With their super moist texture, these bars, in all honesty, probably resemble cake more than blondies - not that that's a bad thing! The pumpkin flavor is predominant, shining through in all its glory, and is perfectly sweetened by the two types of chips.

As a bonus, these bars also freeze wonderfully. I reserved a few of them from my 'take to work' tray and stashed them in the freezer to save for a 'welcome back from Iraq' party (more on this later!), and the second version was just as delicious as the first. Simply allow them to thaw at room temperature and serve as usual.

Pumpkin Blondies

2 cups all1purpose flour
1 tablespoon pumpkin pie spice
1 teaspoon baking soda
3/4 teaspoon salt
16 tablespoons unsalted butter, at room temperature
3/4 cup sugar
1/2 cup brown sugar
1 large egg
2 teaspoons vanilla extract
1 cup pumpkin puree
1 cup white chocolate chips
1 1/2 cups butterscotch chips, divided
1/2 cup chopped, toasted nuts (optional - I've never added them)

Preheat the oven to 350°. Line a 9x13-inch baking dish with parchment paper or aluminum foil, leaving an overhang on the long sides.

In a medium bowl, sift together the flour, pumpkin pie spice, baking soda, and salt. Set aside.

In a large mixing bowl, beat together the butter and  sugars on medium-high speed until light and fluffy, about 2 minutes. Beat in the egg and vanilla until well combined. Mix in the pumpkin puree. With the mixer running on low speed, add the dry ingredients and mix until just incorporated. Stir in the white chocolate chips 1 cup of the butterscotch chips (and the nuts, if using). 

Spread the batter evenly in the prepared pan and sprinkle the remaining 1/2 cup of butterscotch chips over the top. Bake until the edges begin to pull away from the sides of the pan and a tooth pick inserted in the center comes out with just a few crumbs, about 35-40 minutes. Transfer the pan to a wire rack and allow to cool completely before cutting.

Use the parchment paper/foil hangers to remove the bars from the pan. Cut into 24 squares and serve.

Adapted from Martha Stewart via Annie's Eats

Thursday, November 1, 2012

spaghetti squash with pomodoro sauce

I think it's probably safe to say that when most people - myself included - think of fall squash, butternut and acorn are likely the first varieties that come to mind. But, my friends, it would be a tragedy to not consider further and spend some time exploring the wonder that is spaghetti squash. Whether you're one who is hoping to sample another of this season's fresh goodies...or are simply looking to cut back a little on the refined grains in your diet...spaghetti squash is a delightful option.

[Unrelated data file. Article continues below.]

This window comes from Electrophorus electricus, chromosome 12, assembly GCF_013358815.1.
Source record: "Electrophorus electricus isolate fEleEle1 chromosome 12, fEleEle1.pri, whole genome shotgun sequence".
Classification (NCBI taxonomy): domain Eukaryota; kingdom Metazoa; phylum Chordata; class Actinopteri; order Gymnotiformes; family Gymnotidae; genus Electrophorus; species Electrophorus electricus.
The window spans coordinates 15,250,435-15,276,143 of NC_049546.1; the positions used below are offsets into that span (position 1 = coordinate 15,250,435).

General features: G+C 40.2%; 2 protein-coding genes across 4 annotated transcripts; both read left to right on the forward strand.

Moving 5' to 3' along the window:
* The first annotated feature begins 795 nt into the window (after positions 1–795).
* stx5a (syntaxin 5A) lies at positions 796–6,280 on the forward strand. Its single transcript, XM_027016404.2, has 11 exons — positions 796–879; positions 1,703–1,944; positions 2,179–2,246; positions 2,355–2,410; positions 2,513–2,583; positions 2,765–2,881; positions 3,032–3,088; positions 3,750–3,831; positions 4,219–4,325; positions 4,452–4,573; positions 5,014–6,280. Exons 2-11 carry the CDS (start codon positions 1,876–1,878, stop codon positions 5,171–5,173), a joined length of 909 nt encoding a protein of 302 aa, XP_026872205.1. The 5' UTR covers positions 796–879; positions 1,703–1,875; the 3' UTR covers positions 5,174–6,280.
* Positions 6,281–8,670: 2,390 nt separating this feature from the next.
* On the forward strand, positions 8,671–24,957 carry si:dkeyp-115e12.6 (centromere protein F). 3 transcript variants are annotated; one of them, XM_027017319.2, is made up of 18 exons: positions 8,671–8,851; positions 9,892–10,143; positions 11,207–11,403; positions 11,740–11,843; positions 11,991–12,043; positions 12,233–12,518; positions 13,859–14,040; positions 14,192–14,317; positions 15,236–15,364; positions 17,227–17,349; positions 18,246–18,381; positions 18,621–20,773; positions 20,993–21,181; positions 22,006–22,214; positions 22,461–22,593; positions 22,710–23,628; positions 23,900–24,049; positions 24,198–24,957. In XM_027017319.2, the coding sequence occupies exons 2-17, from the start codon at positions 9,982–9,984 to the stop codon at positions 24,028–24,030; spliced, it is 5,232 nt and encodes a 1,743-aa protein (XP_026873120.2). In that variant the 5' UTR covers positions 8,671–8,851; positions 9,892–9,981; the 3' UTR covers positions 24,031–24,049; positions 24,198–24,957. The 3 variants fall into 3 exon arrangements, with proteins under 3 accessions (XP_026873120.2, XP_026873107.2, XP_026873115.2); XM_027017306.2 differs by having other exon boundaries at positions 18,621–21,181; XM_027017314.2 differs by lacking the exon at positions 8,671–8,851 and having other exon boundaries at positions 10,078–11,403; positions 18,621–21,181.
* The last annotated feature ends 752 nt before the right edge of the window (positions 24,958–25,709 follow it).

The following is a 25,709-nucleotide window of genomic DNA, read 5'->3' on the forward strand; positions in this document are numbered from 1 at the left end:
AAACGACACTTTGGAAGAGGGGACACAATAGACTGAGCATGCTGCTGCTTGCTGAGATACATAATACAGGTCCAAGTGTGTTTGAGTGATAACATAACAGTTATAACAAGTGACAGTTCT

As is, this recipe has been a fall go-to for me for a few years now. This time around, though, I decided to make a little addition to the sauce in the form of sliced mushrooms. Conclusion? You can't go wrong with either version. And, as a bonus, that little dash of red pepper flakes offers the perfect little kick to combat those quickly dropping temperatures from the inside out. Brrr y'all!

Spaghetti Squash with Pomodoro Sauce
Yield: 4 servings

1 spaghetti squash (about 1 1/2 pounds)
extra virgin olive oil
1 small onion, finely chopped
1 cup white button mushrooms, sliced (optional)
2 garlic cloves, peeled and minced
3 tablespoons tomato paste
1 tablespoon dry white wine
1 28-ounce can whole or diced tomatoes in their juice
2 teaspoons dried Italian seasonings
1/2 teaspoon red pepper flakes
fresh basil or parsley

Preheat the oven to 375°F.

Halve the squash lengthwise and scoop out the seeds. Cover a baking sheet with aluminum foil and lightly coat the oil with olive oil. Position the squash halves, flesh side down, on the sheet. Bake for 35-40 minutes or until you can easily pierce the shell with a fork.

While the squash bakes, heat 2 tablespoons oil over medium heat in a large sauce pan. Add the onion and mushrooms and saute until lightly browned, about 5 minutes. Add the garlic and saute an additional minutes, stirring often to ensure the garlic doesn't burn. Add the tomato paste and stir to coat, about 30 seconds. Carefully add the wine, working quickly to scrape the bottom of the pan free of residue. Add the tomatoes, seasonings, and red pepper flakes, stirring to mix. Cover and simmer over medium-low heat for 30 minutes. 

Remove the squash from the oven. Scrape crosswise to remove the strands from the shell. Plate and pour sauce over the squash. Garnish with fresh herbs.

Adapted from Epicurious